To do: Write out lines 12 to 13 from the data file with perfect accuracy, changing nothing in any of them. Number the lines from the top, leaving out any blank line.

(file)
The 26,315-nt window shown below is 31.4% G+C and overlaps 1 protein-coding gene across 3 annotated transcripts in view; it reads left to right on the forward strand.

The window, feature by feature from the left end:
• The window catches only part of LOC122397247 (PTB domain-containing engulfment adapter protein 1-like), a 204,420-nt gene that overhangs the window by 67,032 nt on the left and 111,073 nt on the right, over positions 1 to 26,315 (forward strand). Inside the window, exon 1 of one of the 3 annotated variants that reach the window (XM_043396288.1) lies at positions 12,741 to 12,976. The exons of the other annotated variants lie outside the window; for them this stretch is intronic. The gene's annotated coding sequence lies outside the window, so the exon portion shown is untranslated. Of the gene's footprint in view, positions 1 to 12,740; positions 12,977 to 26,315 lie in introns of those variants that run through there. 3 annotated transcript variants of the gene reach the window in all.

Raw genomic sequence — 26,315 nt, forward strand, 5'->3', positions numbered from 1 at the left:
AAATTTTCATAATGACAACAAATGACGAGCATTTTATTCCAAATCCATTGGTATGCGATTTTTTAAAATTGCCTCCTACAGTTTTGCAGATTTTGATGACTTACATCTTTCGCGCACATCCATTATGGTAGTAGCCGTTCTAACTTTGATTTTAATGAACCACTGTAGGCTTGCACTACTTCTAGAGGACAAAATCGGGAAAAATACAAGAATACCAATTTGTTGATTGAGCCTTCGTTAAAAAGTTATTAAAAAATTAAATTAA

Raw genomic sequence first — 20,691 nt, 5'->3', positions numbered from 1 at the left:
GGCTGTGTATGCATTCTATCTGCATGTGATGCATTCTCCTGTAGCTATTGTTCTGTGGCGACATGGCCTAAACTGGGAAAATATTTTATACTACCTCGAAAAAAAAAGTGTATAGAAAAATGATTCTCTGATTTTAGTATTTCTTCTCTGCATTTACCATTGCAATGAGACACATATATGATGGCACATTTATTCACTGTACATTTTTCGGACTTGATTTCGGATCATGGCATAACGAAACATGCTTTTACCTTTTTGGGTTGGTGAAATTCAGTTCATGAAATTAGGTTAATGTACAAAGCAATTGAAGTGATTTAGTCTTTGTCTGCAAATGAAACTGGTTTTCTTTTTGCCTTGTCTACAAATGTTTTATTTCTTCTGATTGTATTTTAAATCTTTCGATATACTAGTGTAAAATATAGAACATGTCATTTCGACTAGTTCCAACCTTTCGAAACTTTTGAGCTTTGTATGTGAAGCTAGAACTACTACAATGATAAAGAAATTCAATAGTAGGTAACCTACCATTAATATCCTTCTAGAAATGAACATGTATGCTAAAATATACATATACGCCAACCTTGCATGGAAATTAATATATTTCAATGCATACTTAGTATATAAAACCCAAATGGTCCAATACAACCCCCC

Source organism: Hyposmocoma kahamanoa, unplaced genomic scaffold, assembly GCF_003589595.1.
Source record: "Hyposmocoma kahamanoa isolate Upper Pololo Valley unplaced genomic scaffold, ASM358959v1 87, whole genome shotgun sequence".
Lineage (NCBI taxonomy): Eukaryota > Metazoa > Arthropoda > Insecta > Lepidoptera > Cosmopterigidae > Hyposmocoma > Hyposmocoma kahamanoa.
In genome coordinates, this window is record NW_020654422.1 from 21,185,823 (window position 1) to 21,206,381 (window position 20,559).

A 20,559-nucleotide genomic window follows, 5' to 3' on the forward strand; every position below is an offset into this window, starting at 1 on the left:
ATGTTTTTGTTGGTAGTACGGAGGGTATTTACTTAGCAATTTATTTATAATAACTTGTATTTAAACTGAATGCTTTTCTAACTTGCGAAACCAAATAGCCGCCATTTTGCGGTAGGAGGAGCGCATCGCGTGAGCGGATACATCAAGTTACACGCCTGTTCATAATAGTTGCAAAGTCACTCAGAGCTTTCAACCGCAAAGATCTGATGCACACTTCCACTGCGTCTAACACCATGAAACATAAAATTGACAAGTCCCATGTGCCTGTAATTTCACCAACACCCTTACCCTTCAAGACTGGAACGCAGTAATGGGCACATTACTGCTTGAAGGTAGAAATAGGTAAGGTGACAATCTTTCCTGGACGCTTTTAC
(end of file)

A 20,559-nucleotide genomic window follows, 5' to 3' on the forward strand; every position below is an offset into this window, starting at 1 on the left:
ATGTTTTTGTTGGTAGTACGGAGGGTATTTACTTAGCAATTTATTTATAATAACTTGTATTTAAACTGAATGCTTTTCTAACTTGCGAAACCAAATAGCCGCCATTTTGCGGTAGGAGGAGCGCATCGCGTGAGCGGATACATCAAGTTACACGCCTGTTCATAATAGTTGCAAAGTCACTCAGAGCTTTCAACCGCAAAGATCTGATGCACACTTCCACTGCGTCTAACACCATGAAACATAAAATTGACAAGTCCCATGTGCCTGTAATTTCACCAACACCCTTACCCTTCAAGACTGGAACGCAGTAATGGGCACATTACTGCTTGAAGGTAGAAATAGGTAAGGTGACAATCTTTCCTGGACGCTTTTAC